I looked at the woman talking to Mohamed. She was calling his family back home so he could talk to them. It broke my heart. How can I ever complain when I have much more than other people? I felt silly. I felt completely worthless because on the car ride to this place, the woman had asked me a question and in my head I was thinking about a hardship that wasn’t really hard- it just required more effort to be put into it. I felt like the most ungrateful servant because I did not think in my head- Alhamdulillah. Allah put me in this situation so I can strive harder. For that moment in the car, had I died- I would not have been thanking my Lord. I would have been thinking, “Why me?” Or maybe “Why now?” Or anything else- but not “Thank God!” I was not thinking that my Lord was only testing me and my faith. I was not thinking that a soul is never given more than it could bear. And it made me want to get up and leave. How arrogant is the one who does not thank the one who gives him gift after gift, blessing after blessing without decrease?
My Lord has given me the strength to live every day. He has maintained my body in equilibrium so that my heart beats properly, my limbs function correctly, my brain receives signals and responds correctly. He has given me intellect. He has given me family, has given me wealth. He has bestowed upon me bounty after bounty and I am ungrateful. Should not we lament our states? Our tears may shed because we feel we have been wronged. But we wrong no one but ourselves. Let us not look at our sadness and lack of having everything we desire. Let us become proactive and take what we have and work with it. Let us not be ungrateful.
The Prophet (may peace and blessings upon him) used to pray and fast and do supererogatory works. He was GUARANTEED Paradise. “Should I not be a grateful servant?” was his answer.
What guarantee do we have? None!
Should we not recognize the opportunities we have been given and use what we have to our advantage?
Later on that day, I saw a picture of Mohamed when he was younger. Beautiful man. The picture was only 20 years old ( I think he was 30 something in the picture). I thought that this is exactly what I am. I am in my youth. I need to use this opportunity to do the work that I can. I have more mental acuteness than I will when I am old. I have more physical strength. I have much more now than I will 30 years down the road.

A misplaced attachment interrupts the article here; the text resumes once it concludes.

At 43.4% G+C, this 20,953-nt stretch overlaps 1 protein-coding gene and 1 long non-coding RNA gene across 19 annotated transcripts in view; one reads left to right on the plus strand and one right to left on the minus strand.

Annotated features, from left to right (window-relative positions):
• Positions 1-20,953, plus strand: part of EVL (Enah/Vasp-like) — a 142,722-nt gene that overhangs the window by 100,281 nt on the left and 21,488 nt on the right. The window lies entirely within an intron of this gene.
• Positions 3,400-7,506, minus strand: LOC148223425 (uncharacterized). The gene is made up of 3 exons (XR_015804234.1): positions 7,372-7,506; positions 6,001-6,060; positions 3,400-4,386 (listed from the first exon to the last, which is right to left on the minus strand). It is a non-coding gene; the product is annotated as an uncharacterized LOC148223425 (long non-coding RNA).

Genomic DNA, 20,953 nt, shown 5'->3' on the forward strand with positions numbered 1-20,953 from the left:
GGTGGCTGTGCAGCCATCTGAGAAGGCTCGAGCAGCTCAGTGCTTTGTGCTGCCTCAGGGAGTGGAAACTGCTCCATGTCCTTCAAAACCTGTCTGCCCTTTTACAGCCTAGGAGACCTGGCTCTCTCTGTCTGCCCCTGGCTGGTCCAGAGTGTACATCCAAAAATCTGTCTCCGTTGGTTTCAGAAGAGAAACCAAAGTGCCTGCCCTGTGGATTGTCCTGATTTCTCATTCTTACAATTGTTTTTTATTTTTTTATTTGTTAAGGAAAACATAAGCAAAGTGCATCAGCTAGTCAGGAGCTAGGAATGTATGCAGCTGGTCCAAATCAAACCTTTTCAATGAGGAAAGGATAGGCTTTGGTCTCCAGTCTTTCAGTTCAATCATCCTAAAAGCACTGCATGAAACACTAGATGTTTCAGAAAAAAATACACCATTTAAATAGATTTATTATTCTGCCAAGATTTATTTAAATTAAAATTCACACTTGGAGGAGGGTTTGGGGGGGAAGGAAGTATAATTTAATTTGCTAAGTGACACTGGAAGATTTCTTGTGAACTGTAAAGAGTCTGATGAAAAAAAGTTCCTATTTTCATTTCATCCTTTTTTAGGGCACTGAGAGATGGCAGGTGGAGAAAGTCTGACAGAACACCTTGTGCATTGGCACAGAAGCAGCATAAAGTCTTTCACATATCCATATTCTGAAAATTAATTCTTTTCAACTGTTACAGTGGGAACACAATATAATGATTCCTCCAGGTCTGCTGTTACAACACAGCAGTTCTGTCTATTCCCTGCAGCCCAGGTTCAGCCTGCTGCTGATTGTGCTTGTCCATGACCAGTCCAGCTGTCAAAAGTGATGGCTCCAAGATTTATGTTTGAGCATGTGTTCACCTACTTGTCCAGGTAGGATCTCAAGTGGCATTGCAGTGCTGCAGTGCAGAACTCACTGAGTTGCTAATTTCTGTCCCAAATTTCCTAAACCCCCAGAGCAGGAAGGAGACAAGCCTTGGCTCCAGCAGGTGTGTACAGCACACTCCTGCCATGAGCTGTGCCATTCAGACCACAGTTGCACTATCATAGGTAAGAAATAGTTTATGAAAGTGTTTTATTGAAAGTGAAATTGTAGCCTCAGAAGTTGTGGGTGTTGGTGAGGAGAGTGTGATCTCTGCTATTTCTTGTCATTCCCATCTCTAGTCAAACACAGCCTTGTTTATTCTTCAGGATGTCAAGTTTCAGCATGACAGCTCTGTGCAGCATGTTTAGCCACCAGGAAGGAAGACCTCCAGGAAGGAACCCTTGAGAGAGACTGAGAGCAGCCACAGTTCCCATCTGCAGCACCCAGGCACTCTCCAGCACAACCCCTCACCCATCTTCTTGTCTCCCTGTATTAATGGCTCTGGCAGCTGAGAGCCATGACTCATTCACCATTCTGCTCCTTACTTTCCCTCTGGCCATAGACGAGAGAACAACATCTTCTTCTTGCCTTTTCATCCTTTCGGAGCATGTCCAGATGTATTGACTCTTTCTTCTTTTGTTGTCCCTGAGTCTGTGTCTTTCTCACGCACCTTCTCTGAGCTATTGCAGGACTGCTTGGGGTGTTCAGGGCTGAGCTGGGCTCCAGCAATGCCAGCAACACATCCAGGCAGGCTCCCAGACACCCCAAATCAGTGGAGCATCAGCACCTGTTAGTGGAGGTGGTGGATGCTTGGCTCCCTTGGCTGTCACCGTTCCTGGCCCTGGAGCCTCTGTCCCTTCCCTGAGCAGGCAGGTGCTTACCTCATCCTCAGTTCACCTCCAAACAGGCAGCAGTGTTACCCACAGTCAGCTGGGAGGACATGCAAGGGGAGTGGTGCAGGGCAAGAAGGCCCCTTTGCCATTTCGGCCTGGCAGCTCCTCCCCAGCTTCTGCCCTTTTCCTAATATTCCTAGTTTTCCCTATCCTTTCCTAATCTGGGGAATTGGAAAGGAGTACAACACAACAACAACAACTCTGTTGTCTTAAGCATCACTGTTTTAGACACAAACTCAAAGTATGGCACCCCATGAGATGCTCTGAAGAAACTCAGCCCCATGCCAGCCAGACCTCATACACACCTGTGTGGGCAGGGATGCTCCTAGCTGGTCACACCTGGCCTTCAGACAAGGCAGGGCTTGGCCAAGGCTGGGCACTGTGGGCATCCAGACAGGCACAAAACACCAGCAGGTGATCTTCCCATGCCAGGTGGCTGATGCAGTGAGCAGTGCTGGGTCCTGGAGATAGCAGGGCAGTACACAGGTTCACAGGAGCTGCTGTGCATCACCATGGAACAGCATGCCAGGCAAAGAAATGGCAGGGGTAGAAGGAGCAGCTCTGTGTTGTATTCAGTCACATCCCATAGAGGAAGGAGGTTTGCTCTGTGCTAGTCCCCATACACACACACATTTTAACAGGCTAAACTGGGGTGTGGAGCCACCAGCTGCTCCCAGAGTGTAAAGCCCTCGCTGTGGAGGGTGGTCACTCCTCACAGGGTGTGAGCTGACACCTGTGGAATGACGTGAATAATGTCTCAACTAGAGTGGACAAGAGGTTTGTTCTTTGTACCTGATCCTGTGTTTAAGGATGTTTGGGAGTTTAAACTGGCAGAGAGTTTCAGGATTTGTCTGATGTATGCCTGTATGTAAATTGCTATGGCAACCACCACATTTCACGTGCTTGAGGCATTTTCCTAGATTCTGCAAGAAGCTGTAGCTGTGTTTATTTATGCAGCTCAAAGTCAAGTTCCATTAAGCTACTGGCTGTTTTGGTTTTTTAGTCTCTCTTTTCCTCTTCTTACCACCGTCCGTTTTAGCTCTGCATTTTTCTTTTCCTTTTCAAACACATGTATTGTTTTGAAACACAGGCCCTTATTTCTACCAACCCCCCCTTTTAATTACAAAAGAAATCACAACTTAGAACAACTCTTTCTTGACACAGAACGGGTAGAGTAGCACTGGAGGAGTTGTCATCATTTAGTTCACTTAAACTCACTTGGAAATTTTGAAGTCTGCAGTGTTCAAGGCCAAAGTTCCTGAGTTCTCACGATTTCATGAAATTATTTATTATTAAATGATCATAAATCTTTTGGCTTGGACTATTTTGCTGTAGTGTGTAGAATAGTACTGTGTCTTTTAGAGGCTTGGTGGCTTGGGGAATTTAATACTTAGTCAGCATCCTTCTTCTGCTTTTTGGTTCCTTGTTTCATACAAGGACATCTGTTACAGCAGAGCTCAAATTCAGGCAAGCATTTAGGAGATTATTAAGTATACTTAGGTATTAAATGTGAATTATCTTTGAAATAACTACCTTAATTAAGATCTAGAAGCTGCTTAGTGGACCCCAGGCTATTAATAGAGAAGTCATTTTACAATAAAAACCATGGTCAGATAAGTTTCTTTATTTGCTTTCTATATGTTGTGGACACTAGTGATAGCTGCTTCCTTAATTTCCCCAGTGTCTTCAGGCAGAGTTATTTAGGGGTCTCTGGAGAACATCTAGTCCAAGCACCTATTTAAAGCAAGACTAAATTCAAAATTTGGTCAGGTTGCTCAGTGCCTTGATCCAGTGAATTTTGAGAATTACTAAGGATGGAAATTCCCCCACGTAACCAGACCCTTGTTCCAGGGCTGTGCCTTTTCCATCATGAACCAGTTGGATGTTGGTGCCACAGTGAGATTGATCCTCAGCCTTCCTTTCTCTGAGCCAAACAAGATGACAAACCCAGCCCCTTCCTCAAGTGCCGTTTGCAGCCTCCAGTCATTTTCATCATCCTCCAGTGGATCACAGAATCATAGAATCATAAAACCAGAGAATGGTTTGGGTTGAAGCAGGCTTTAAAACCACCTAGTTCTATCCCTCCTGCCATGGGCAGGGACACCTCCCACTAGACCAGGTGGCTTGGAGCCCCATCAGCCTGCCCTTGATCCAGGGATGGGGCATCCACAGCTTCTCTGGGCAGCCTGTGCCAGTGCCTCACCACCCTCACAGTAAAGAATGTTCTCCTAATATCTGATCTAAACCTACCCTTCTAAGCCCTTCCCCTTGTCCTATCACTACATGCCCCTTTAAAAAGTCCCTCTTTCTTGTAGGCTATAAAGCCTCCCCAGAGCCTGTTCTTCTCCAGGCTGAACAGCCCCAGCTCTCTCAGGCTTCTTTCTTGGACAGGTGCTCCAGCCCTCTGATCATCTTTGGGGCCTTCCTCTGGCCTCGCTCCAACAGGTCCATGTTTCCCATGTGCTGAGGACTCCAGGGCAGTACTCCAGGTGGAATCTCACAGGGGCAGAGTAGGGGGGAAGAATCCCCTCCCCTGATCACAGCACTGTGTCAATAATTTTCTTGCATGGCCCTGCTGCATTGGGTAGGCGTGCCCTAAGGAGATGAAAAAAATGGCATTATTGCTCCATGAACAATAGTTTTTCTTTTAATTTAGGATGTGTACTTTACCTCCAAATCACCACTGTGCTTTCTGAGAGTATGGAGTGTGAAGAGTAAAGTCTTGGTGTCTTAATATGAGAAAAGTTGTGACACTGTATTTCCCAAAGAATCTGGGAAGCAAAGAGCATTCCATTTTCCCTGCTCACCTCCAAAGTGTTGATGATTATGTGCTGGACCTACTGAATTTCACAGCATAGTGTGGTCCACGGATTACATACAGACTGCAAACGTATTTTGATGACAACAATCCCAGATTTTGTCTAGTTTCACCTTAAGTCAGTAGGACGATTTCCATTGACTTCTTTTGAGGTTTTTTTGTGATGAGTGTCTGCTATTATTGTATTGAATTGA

When we were in the elevator, Mohamed told the woman I was with that I was his daughter. He had not lost his memory. It was not as sharp as it once was, but he referred to me as one of his own. It moved me so much. A man who didn’t know me yet he already sensed a bond. The woman later told me that he has never referred to anyone as his daughter like that. When we parted, he didn’t want me to leave. As I felt the whole day.. I wanted to cry. This man had nothing compared to what I had, yet he made do. He barely spoke to me, yet he appreciated that I was there. He was content and happy with whatever little he had. Yet, so many of us have everything we want and we’re still not satisfied. Our appetites cannot be satiated when we do not have self fulfillment and when we ignore the blessings that have been bestowed upon us.
“Which of the favors of Your Lord will you deny?”- Surah Rahman
Insha’Allah we can all realize the amazing gifts we have been given and be possessors of grateful hearts and thankful tongues.